Wednesday, February 17, 2010

Dust to Dust

The season of Lent begins with a dimly lit sanctuary and Psalm 51. The remements of last year's palms are mixed with oil and lodge under my fingernails as I paint them on the foreheads of my fellow sinners. The mark of our faith is often traced with water, oil or just a finger itself. Tonight we make our humanity visible in the ashes, signs of this life as creatures of God.

Tonight was especially worshipful as I watched the people of St. John's welcome my favorite season with all of their strength and gifts.

When Brian and Kevin realized that we didn't have any ushers, that offering baskets had been placed near the perimeter, they convened in back to debate how they could help during the communion liturgy. Their leadership is part of how they worship and I smiled with gratitude during their summit.

Deborah and Sarah acted faithfully when they noticed how slowly we were moving through communion without the help of an acolyte. They came alongside us with quiet grace because their leadership is part of how they worship and I smiled with gratitude as they handed each other trays.

The most sacred moment about the service was breaking bread. The loaf that we share most often during worship is a hard, crusty bread. In order to break it (without using my knee!) I have to dig my thumbs deep into the center and rip it with all of my strength. Crumbs fly everywhere and only the very center is soft and fleshy.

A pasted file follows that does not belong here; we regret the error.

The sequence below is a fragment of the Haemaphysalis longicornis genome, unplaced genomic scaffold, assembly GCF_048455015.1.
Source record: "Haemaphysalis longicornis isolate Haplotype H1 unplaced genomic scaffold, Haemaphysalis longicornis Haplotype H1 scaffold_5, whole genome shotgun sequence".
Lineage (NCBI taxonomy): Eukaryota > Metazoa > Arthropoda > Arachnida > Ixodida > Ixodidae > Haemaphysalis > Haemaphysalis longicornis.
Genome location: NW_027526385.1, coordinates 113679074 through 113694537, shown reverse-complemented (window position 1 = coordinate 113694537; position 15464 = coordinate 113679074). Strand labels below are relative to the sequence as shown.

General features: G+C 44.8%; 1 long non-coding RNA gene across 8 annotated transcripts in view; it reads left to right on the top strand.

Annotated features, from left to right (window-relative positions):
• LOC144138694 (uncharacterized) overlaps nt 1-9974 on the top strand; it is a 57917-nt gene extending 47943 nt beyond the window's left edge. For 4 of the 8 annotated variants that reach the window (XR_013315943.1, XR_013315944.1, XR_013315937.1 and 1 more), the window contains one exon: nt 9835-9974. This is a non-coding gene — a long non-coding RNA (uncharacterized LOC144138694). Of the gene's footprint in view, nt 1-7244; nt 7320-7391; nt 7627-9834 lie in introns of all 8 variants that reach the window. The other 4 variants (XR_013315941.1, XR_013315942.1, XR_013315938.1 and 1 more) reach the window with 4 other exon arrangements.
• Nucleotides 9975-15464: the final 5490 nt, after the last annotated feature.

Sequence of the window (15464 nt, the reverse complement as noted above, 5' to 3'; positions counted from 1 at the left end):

On nights like tonight, this bread showed all of my senses what a violent and radical gift we have in Christ's perfect body. The loaf's golden hue, it's crunching as I ripped and pulled, the sweet smell of each piece and the way it felt both rough and tender in my hand - I placed a piece of this body in each pair of hands, watching them taste its truth and grace.

Sometimes it's easy to miss the details or forget the power of these holy moments. When the lights dim causing new reflection, the ashes smell faintly of green spring and the body sprays crumbling flesh all over the table, I suddenly remember. And being present in worship with other believers makes that a beautiful thing.

Because nothing beats remembering together.